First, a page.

Facing a crucial meeting this week in Bali, the board of the U.N.’s Green Climate Fund (GCF) once again postponed drawing out the bulk of policy that will guide the fund as it prepares to open later in 2014.
The U.S. delegation negotiating at the U.N. international climate change conference in Poland is pushing an agenda of minimising the role of “Loss and Damage” in the UNFCCC framework, prioritising private finance in the Green Climate Fund, and delaying the deadline for post-2020 emission reduction commitments, according to a State Department negotiating strategy which IPS has seen.
Tourism, agriculture, fishing, the water supply – climate change threatens the very foundations of society and the economy in Mauritius. As the Indian Ocean island nation develops its adaptation strategies, it is working to ground the next generation of citizens firmly in principles of sustainable development.
The Green Climate Fund (GCF), created under the auspices of the United Nations to finance the huge investments demanded by climate change, was opened up to participation by civil society and private sector representatives as observers in March.
Developed countries report that they delivered more than 33 billion dollars in Fast Start Finance (known as FSF), beyond the pledges they made at COP 15 in Copenhagen in 2009. Recent analysis suggests that the funding delivered may have exceeded 38 billion dollars. But that is not the whole story.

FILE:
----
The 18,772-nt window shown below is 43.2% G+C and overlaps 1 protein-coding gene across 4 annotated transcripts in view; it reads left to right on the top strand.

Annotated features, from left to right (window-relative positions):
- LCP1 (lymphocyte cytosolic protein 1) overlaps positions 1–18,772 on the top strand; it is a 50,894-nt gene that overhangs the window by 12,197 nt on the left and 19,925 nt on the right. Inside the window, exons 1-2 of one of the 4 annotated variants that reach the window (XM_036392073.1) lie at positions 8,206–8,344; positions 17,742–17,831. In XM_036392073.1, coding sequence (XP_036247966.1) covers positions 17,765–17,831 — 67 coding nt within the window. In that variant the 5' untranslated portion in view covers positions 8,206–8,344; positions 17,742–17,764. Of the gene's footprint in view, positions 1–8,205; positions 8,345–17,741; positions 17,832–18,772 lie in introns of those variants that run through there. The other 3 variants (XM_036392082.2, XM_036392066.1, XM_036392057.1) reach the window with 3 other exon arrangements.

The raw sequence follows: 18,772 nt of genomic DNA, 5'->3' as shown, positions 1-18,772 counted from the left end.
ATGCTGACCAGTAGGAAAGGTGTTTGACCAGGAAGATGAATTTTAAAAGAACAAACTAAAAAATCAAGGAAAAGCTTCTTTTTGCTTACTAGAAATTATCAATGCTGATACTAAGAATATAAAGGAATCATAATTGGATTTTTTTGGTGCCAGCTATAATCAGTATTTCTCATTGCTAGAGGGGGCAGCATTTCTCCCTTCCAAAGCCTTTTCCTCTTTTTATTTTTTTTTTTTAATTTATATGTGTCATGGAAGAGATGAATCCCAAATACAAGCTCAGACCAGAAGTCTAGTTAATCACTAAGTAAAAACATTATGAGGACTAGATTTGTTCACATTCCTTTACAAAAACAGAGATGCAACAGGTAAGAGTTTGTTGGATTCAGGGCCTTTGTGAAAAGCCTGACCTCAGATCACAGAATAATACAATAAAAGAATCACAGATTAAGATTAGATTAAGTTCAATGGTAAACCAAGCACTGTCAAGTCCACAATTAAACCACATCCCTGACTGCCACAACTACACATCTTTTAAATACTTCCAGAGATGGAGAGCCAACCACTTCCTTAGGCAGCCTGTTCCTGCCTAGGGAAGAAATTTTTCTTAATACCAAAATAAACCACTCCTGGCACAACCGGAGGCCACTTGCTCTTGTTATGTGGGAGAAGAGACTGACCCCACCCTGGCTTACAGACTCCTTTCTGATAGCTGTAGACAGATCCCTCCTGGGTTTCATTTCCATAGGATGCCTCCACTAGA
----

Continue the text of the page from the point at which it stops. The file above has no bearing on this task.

The Climate Change Fund set up in November in Mexico faces enormous challenges such as the enforcement of anti-corruption standards, which make it unlikely that concrete actions will begin this year, according to civil society organisations.
As the new board of the United Nations Green Climate Fund meets in Berlin this week, activist and watchdog groups here and around the world are expressing frustration over proposed rules they say are already significantly limiting civil society participation in the new initiative.
The new Green Climate Fund to help developing countries cope with climate change may one day have a bigger budget than the World Bank. At the moment, however, the Fund is empty.
Five months behind schedule, the board of the newest and largest international financing mechanism aimed at dealing with the effects of climate change, the Green Climate Fund, is finally slated to meet this week, just ahead of a late-summer deadline.
With the United Nations Climate Change Conference less than four months away, African countries need to present convincing arguments and successful adaptation projects to attract competitive funding for adjusting to changes in global weather patterns, climate finance experts say.
The European Union has been using all means necessary to fill the multi- billion-euro fund for climate change, including the controversial mobilisation of public resources through private financial intermediaries.
Gender considerations remain largely disregarded in existing climate funds, even though women are some of the hardest hit by the impacts of climate change on livelihoods and agriculture.
As developing countries urgently seek new sources of financing to cope with problems linked to climate change, delegates from the nine-nation Organisation of Eastern Caribbean States (OECS) met here last week to evaluate potential funds and outline a more concrete vision of what is required for the subregion.